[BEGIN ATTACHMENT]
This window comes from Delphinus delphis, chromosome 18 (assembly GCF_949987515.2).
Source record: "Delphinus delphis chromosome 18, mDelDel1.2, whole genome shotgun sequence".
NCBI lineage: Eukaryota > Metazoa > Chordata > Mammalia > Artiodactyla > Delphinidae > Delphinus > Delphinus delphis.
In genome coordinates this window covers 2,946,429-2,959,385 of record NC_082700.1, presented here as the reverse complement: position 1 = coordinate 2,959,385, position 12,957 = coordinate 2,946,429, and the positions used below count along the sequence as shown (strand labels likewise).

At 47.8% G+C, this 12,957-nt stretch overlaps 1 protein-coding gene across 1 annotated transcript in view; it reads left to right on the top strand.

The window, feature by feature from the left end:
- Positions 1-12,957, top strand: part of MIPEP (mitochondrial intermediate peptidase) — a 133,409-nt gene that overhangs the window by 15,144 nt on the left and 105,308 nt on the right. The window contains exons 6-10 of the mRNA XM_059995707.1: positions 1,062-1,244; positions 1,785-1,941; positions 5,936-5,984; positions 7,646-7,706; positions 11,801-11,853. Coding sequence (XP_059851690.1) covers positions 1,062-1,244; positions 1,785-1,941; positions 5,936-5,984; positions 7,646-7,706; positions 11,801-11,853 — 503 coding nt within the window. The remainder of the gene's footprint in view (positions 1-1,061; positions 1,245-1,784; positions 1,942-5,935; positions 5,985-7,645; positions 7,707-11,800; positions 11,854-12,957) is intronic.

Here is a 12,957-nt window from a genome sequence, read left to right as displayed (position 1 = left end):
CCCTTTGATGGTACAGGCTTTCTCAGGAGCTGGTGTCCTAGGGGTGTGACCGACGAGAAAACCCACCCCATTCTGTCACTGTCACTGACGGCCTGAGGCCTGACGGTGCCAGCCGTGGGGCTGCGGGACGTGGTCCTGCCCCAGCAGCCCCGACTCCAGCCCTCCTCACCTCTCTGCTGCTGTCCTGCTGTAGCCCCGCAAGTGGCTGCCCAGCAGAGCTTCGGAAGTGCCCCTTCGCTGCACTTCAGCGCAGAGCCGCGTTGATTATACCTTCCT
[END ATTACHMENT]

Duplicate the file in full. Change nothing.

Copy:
This window comes from Delphinus delphis, chromosome 18 (assembly GCF_949987515.2).
Source record: "Delphinus delphis chromosome 18, mDelDel1.2, whole genome shotgun sequence".
NCBI lineage: Eukaryota > Metazoa > Chordata > Mammalia > Artiodactyla > Delphinidae > Delphinus > Delphinus delphis.
In genome coordinates this window covers 2,946,429-2,959,385 of record NC_082700.1, presented here as the reverse complement: position 1 = coordinate 2,959,385, position 12,957 = coordinate 2,946,429, and the positions used below count along the sequence as shown (strand labels likewise).

At 47.8% G+C, this 12,957-nt stretch overlaps 1 protein-coding gene across 1 annotated transcript in view; it reads left to right on the top strand.

The window, feature by feature from the left end:
- Positions 1-12,957, top strand: part of MIPEP (mitochondrial intermediate peptidase) — a 133,409-nt gene that overhangs the window by 15,144 nt on the left and 105,308 nt on the right. The window contains exons 6-10 of the mRNA XM_059995707.1: positions 1,062-1,244; positions 1,785-1,941; positions 5,936-5,984; positions 7,646-7,706; positions 11,801-11,853. Coding sequence (XP_059851690.1) covers positions 1,062-1,244; positions 1,785-1,941; positions 5,936-5,984; positions 7,646-7,706; positions 11,801-11,853 — 503 coding nt within the window. The remainder of the gene's footprint in view (positions 1-1,061; positions 1,245-1,784; positions 1,942-5,935; positions 5,985-7,645; positions 7,707-11,800; positions 11,854-12,957) is intronic.

Here is a 12,957-nt window from a genome sequence, read left to right as displayed (position 1 = left end):
CCCTTTGATGGTACAGGCTTTCTCAGGAGCTGGTGTCCTAGGGGTGTGACCGACGAGAAAACCCACCCCATTCTGTCACTGTCACTGACGGCCTGAGGCCTGACGGTGCCAGCCGTGGGGCTGCGGGACGTGGTCCTGCCCCAGCAGCCCCGACTCCAGCCCTCCTCACCTCTCTGCTGCTGTCCTGCTGTAGCCCCGCAAGTGGCTGCCCAGCAGAGCTTCGGAAGTGCCCCTTCGCTGCACTTCAGCGCAGAGCCGCGTTGATTATACCTTCCT